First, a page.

*Scroll down for postscript updates
Pennsylvania, the hallmark state for bogus cyber schools, no wonder: Diane Ravitch's blog reports that "ALEC Has a Stranglehold on Pennsylvania Legislature," is now the site of an unfolding public school debacle that rivals Chicago for "disruptive innovation" in education with 23 schools closed this spring and over three thousand school staff dismissed.
The unfolding drama is only expected to escalate as the month of August winds on toward the scheduled opening of Philadelphia public schools, so keep posted to the notebook blog and WHYY's Newsworks.
Thursday night the site reported that hundreds of teachers, students and parents jeered and denounced the state's "School Reform Commission," when it resolved to suspend parts of the Pennsylvania School Code. The SRC is now overseeing the district in echoes of state takeovers --brazen contempt for democracy, never used against middle or upper-class districts-- in Michigan and New Jersey, is seeking to resolve the budget crisis on the back of teachers, insisting that seniority rules be abandoned. (We now see this happening in Buffalo, New York, as that state's education commissioner, John King, is seeking the ability for a state takeover of the district.) Notice that the teachers are wearing red, the color of resistance against plutocratic municipal misrule, the color worn by Chicago teachers, New York City's MORE caucus and now the Anybody But Quinn group.
Tuesday had news that activists were resuming a hunger strike. The activists have been fasting because they contend that the city is short of $270 million that the school district needs to run the schools safely and effectively. Watch this NBC affiliate story on "Fast for Safe Schools" protests.
A significant update is by Joy Resmovits, "Philadelphia Schools Should Remain Closed Until Fully Funded, Some Parents Say" at the Huffington Post, August 12, 2013.
Watch this well-produced video (linked at right of this blog page) giving an excellent overview of the status of the teachers and other school staff, Jaisal Noor of The Real News Network, "Philadelphia Slashes Schools Budget While State Spends $400 Million on New Prisons."
The city's budget cuts in June triggered layoffs of hundreds of teachers, assistant principals, counselors and school aides.
AUSTERITY AMIDST LARGESSE FOR PRISONS
Yet, the prison construction boost of $400 million dollars if redirected to education would greatly exceed the $130 million that city of Philadelphia is seeking from school related unions, such as the Philadelphia Federation of Teachers and UNITE HERE. And with the school department's budget shortfall of $304 million, that $400 million would more than close the education budget gap. News in recent days has Pennsylvania Governor Tom Corbett continuing to play extortion games, threatening to withhold a $45 million grant unless the Philadelphia Federation of teachers makes concessions.
Key active partners from the labor and community side are Parents United for Public Education, Teacher Action Group, rank and file members of the Philadelphia Federation of Teachers and the new teacher and community group, Philadelphia Coalition Advocating for Public Schools, or PCAPS.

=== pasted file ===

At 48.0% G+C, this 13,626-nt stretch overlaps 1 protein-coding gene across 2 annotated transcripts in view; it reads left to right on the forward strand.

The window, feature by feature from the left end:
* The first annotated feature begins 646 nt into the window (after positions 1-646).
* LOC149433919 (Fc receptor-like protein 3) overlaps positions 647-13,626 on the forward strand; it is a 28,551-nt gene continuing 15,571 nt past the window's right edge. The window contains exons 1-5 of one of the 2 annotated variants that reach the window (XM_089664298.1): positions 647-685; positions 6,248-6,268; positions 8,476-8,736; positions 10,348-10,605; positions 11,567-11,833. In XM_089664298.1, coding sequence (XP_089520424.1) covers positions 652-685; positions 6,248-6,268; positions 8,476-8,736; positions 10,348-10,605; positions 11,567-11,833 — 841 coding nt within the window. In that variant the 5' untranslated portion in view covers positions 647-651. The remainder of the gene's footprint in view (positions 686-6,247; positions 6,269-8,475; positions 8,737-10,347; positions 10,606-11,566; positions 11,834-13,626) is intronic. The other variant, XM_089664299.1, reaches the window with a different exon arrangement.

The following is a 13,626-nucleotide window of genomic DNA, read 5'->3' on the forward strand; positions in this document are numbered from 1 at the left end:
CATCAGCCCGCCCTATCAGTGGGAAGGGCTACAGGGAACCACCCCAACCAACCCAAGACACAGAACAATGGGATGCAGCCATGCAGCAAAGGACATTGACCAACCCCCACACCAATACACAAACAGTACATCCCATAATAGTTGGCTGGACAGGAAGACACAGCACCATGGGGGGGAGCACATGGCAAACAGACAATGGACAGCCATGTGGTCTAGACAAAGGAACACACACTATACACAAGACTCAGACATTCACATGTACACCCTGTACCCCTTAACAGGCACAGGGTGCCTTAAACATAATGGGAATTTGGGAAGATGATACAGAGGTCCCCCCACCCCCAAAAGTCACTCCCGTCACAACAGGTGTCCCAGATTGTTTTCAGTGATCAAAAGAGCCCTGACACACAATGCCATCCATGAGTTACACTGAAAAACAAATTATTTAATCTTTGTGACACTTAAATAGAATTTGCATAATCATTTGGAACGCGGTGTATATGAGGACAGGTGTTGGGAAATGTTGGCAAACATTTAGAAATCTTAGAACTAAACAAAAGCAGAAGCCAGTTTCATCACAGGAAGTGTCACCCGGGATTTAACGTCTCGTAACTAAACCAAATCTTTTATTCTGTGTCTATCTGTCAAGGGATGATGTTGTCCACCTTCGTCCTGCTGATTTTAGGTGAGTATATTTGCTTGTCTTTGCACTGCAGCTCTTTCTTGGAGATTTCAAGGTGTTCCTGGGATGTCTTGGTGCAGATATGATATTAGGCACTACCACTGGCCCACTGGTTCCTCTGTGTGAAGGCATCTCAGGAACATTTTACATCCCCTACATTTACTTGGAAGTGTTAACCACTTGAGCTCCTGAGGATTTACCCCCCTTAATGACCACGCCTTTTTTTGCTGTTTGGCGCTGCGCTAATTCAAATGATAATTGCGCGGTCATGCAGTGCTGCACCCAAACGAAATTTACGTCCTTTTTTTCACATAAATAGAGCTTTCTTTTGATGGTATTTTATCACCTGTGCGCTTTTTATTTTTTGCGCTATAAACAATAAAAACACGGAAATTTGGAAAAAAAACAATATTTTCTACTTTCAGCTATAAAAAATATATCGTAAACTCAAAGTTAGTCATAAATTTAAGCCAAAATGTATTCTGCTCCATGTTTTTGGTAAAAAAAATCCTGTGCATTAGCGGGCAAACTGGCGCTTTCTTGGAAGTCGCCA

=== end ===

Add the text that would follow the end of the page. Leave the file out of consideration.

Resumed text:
Essential overviews of the situation may be found in the Truth-org article by Andrew Elrod, "Citizens and Teachers Resist Massive Public School Closures in Philadelphia." July 25, 2013 and in "For laid-off Philly teachers it's a mix of waiting, hoping and leaving" by Kelly Lawler at Newsworks, July 11, 2013.
In the developing world it is commonplace to charge parents for tuition or books for public schoolchildren. The Notebook reports that solicitation of private funds for public schools is becoming a trend: "Seeking private funds for public schools becoming an 'unfortunate' trend."
One principal, Dan Lazar of Greenfield Elementary, last week emailed parents, seeking $613 per parent for school operations.
University of Massachusetts economics professor Robert Pollin (of the Political Economy Research Institute, PERI) stated that public education is a tremendous jobs stimulator for the economy, as he says in the video cited above and this American Manufacturing.org site. Thus, this debunks the logic of the conservative and neo-liberal argument that austerity cuts are good for the economy.
UNION CITY, NEW JERSEY A POSSIBLE MODEL FOR PHILADELPHIA
Union City, New Jersey schools have been a success, even touted in the mainstream press. Buried toward the back of articles is the ticket: funding. Note this passage from a Nation story on how a court ruling forced the state of New Jersey to funnel financial resources to underprivileged districts' schools:
The fact that Union City is handsomely funded, thanks to a New Jersey court ruling that funnels extra state dollars to the poorest districts, makes a considerable difference.SOCIAL JUSTICE AND THE GUNS VS. BUTTER (& TESTS VS. EDUCATION) CHOICE
Across the country, school communities are seeing their schools closed or budget slashed for financial reasons. Meanwhile, there are millions available for tests, Common Core curricula, prisons, sports stadiums and weapons of war. Can school communities afford any longer to avoid asking for social justice and ask for budgetary spending to be directed towards constructive social needs rather than prisons, missiles or frills such as stadiums?
*Over a thousand teachers and supporters rallied against the cuts in Philadelphia Public Schools: "Hundreds of Philly teachers rally for more school district funding"
*Cyber school scandal alert in Pennsylvania, broken by The Raw Story: "Corruption at Pennsylvania’s largest cyber-charter school as founder charged with funneling $8 million into private account"
*Another very good overview in Salon.com: "“Indescribably insane”: A public school system from hell Pennsylvania's right-wing governor drains public schools of basic funds -- and the sickening details will shock you"